ICS and IBIA propose global GHG fuel standard for shipping
Photo courtesy of Wallenius Marine

ICS and IBIA propose global GHG fuel standard for shipping

The International Chamber of Shipping (ICS) and the International Bunker Industry Association (IBIA) have collaborated to propose a Global GHG (greenhouse gas) Fuel Standard to the International Maritime Organization (IMO). This initiative aims to align with the IMO’s net-zero GHG emission target for shipping by 2050.

The International Chamber of Shipping is a global trade association for shipowners and operators. The ICS represents over 80% of the world’s merchant fleet. The International Bunker Industry Association is a leading organisation representing the interests of all parties in the marine fuel (bunker) industry. It plays a significant role in the global shipping sector by focusing on issues related to marine fueling.

Following the IMO Member States’ agreement in July 2023 on a net-zero GHG emission target and the adoption of new GHG reduction regulations by 2025, ICS and IBIA have submitted their proposal for the next round of IMO negotiations in March 2024. The proposal’s goal is to progressively reduce the GHG intensity of marine fuels, fostering a market for zero and near-zero GHG fuels.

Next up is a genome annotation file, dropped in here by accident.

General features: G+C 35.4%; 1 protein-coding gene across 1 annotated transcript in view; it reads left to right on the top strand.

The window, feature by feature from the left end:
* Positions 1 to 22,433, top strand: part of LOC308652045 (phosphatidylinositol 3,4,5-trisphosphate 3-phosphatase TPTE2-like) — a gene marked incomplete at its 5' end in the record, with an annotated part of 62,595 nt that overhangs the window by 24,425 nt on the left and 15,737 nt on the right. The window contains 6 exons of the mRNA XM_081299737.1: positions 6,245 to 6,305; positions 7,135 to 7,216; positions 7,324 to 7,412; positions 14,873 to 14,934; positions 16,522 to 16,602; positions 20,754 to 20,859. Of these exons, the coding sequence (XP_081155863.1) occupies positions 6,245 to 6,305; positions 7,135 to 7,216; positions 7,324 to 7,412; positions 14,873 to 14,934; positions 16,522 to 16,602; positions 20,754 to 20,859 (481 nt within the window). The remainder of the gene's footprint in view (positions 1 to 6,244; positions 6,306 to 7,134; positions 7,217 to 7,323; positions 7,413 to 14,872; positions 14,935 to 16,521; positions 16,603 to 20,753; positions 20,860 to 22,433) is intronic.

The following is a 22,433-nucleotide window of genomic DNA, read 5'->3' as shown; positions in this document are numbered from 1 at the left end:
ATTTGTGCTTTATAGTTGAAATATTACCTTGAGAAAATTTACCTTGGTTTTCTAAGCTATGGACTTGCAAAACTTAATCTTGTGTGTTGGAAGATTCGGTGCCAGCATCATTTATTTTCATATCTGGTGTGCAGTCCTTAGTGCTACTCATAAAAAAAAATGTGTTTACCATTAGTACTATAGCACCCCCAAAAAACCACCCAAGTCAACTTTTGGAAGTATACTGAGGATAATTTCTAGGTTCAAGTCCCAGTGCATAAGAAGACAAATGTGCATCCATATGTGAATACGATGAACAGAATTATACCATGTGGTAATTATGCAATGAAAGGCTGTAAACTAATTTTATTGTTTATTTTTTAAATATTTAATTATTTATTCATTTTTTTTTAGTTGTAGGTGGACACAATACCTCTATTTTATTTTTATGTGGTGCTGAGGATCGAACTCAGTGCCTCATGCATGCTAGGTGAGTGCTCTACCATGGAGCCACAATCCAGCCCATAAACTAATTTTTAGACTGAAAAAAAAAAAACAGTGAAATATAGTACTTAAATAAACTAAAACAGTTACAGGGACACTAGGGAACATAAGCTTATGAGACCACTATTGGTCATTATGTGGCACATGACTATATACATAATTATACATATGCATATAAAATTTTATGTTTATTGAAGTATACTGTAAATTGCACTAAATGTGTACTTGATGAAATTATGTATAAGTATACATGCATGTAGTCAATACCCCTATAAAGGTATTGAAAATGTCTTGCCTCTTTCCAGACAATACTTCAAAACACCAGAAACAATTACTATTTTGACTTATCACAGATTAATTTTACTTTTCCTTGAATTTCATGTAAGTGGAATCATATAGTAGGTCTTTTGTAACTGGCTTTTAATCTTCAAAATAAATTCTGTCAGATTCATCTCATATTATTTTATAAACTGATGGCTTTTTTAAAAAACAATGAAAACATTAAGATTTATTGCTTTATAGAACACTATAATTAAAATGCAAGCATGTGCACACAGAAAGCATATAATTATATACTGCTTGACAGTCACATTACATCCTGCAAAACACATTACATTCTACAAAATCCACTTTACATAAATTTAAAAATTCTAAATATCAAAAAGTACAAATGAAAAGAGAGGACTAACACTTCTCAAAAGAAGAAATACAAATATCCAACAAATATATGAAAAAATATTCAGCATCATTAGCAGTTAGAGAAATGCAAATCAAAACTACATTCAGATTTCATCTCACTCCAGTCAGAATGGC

The proposal includes draft amendments to Annex VI of the MARPOL Convention, setting a maximum permitted GHG intensity for marine fuels in 2030, with a more stringent standard in 2040. This move supports the new IMO target that 5% to 10% of shipping’s energy must come from zero or near-zero sources by 2030. The exact standard for reducing GHG intensity in marine fuel will be negotiated among governments.

A key feature of the ICS/IBIA proposal is the streamlined voluntary “energy pooling compliance mechanism.” This mechanism addresses potential shortages in the supply of new fuels, allowing ships to continue operating without increasing the sector’s total GHG emissions.

Simon Bennett, deputy secretary general of ICS, emphasised the proposal’s flexibility and simplicity. “Our approach avoids the complexity of the European Union’s system of ‘compliance units’ and minimises administrative burdens, especially for developing countries,” he said.

Edmund Hughes, IBIA’s representative at IMO, highlighted the bunker industry’s support for an internationally agreed GHG fuel standard by 2030. “This standard will help create a global market for marine fuels with reduced GHG intensity, including sustainable biofuels,” Hughes noted.

The ICS/IBIA joint proposal will be reviewed by an IMO intersessional working group on GHG reduction in March 2024, preceding the critical meeting of the IMO Marine Environment Protection Committee (MEPC81). The proposal is designed to support a global economic measure, ensuring collaborative efforts to deliver on the IMO’s revised strategy.